Chronicles of Chiron: Whatever It Takes | Scene 3

Everything in the simple farmhouse is handbuilt, but with care and skill, unlike in Data Haven, where most things are cobbled together from scrap and very much look it. This is the kind of work that would be labeled artisan in a shop on Earth. Just the three of them live here, the eight year old, Bim, and the adults he refers to as Mom and Dad, Stef and Jes. In addition to the house in which we’re all sitting down around a shelftop table, there’s the other building that Cleve parked alongside, which serves as a workshop and shed.

Over tea, Stef fills us in on the latest news. The rains have been good this year. There was a bit of a dry spell lately, but after a fierce storm the other day, their cisterns and retention ponds are full again. Cleve is delighted to talk with her all about her experiences farming on Chiron, so for a while the conversation tends in that direction. The crops they grow here are adapted from the jungle. This area has a drier climate than the middle of the Monsoon Jungle, but with some careful water management, those plants grow well here. They’re not all mushrooms, either. It’s a carefully selected mix of several types of flora. The nomenclature is pretty sloppy, since many things are named based on what Earth life they are similar to, rather than a Chiron taxonomy. But anyway, the basic approach is controlled chaos. Shroom trees and the local shelftop for shade, banana mushrooms below the canopy, several other edible plants closer to the ground.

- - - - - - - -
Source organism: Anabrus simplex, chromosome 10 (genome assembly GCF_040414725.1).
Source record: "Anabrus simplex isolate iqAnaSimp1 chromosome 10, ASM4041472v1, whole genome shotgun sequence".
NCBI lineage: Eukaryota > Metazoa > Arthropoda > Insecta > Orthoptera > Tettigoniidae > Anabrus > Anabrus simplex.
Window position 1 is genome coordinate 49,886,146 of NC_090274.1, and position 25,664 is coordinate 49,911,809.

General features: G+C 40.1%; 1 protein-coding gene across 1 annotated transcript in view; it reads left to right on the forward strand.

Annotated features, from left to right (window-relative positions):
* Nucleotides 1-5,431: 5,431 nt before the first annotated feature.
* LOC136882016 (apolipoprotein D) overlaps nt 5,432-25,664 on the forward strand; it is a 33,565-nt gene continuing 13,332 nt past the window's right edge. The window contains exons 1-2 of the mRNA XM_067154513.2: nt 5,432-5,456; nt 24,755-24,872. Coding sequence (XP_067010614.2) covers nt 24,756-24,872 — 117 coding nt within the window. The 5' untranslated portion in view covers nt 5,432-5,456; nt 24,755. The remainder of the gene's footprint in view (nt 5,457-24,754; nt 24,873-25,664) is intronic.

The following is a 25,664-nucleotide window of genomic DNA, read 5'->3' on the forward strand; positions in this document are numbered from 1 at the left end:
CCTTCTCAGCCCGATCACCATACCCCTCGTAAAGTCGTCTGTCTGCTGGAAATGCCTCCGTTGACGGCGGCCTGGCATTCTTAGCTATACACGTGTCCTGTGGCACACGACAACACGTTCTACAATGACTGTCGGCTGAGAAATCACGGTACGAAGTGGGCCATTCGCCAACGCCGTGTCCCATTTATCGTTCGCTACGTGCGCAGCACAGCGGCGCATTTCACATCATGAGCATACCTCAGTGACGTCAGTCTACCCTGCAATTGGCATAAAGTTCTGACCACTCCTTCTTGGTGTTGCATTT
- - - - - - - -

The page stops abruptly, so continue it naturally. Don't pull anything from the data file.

“What other plants do you have where you’re from?” Stef asks. “How’s the soil quality?”

“We haven’t really figured out farming in Data Haven,” Cleve admits. “There’s not that many of us, and there’s a lot of miasma around there. A couple of us did try to farm bush bugs.” At Stef’s look of confused interest, he provides a description that includes how wily and hard to contain they are. Bush bugs aren’t found in these parts.

“So what do you eat then?” she asks.

“Mostly rations from Unity and whatever our survivalists hunt.”

Stef is appalled. “A hundred and thirty–year-old rations!?”